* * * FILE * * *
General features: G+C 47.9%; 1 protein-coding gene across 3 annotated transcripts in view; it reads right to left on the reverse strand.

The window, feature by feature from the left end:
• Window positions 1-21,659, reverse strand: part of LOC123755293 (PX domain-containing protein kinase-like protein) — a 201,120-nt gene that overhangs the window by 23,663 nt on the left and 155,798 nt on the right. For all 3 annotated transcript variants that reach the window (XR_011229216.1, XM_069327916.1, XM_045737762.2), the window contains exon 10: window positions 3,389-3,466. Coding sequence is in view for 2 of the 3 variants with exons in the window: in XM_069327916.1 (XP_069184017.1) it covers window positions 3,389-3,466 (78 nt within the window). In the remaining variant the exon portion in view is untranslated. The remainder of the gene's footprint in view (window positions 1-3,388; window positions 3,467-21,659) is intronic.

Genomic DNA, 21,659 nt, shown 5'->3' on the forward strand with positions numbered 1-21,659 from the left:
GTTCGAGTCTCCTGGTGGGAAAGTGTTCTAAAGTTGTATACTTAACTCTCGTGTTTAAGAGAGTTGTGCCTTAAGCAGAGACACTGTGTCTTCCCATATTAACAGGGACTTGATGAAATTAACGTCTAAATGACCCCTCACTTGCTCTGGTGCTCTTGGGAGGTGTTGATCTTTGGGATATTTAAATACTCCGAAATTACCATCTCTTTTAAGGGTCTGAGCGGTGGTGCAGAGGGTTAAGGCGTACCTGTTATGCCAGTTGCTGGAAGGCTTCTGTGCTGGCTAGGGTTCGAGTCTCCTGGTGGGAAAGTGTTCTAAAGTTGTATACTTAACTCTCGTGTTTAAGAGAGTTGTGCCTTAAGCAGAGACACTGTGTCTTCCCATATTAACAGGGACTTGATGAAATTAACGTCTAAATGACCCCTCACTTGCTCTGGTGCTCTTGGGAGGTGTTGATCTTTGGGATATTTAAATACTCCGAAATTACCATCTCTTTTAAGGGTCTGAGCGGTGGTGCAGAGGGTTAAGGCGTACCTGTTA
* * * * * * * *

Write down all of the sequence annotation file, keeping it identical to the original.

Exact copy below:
General features: G+C 47.9%; 1 protein-coding gene across 3 annotated transcripts in view; it reads right to left on the reverse strand.

The window, feature by feature from the left end:
• Window positions 1-21,659, reverse strand: part of LOC123755293 (PX domain-containing protein kinase-like protein) — a 201,120-nt gene that overhangs the window by 23,663 nt on the left and 155,798 nt on the right. For all 3 annotated transcript variants that reach the window (XR_011229216.1, XM_069327916.1, XM_045737762.2), the window contains exon 10: window positions 3,389-3,466. Coding sequence is in view for 2 of the 3 variants with exons in the window: in XM_069327916.1 (XP_069184017.1) it covers window positions 3,389-3,466 (78 nt within the window). In the remaining variant the exon portion in view is untranslated. The remainder of the gene's footprint in view (window positions 1-3,388; window positions 3,467-21,659) is intronic.

Genomic DNA, 21,659 nt, shown 5'->3' on the forward strand with positions numbered 1-21,659 from the left:
GTTCGAGTCTCCTGGTGGGAAAGTGTTCTAAAGTTGTATACTTAACTCTCGTGTTTAAGAGAGTTGTGCCTTAAGCAGAGACACTGTGTCTTCCCATATTAACAGGGACTTGATGAAATTAACGTCTAAATGACCCCTCACTTGCTCTGGTGCTCTTGGGAGGTGTTGATCTTTGGGATATTTAAATACTCCGAAATTACCATCTCTTTTAAGGGTCTGAGCGGTGGTGCAGAGGGTTAAGGCGTACCTGTTATGCCAGTTGCTGGAAGGCTTCTGTGCTGGCTAGGGTTCGAGTCTCCTGGTGGGAAAGTGTTCTAAAGTTGTATACTTAACTCTCGTGTTTAAGAGAGTTGTGCCTTAAGCAGAGACACTGTGTCTTCCCATATTAACAGGGACTTGATGAAATTAACGTCTAAATGACCCCTCACTTGCTCTGGTGCTCTTGGGAGGTGTTGATCTTTGGGATATTTAAATACTCCGAAATTACCATCTCTTTTAAGGGTCTGAGCGGTGGTGCAGAGGGTTAAGGCGTACCTGTTA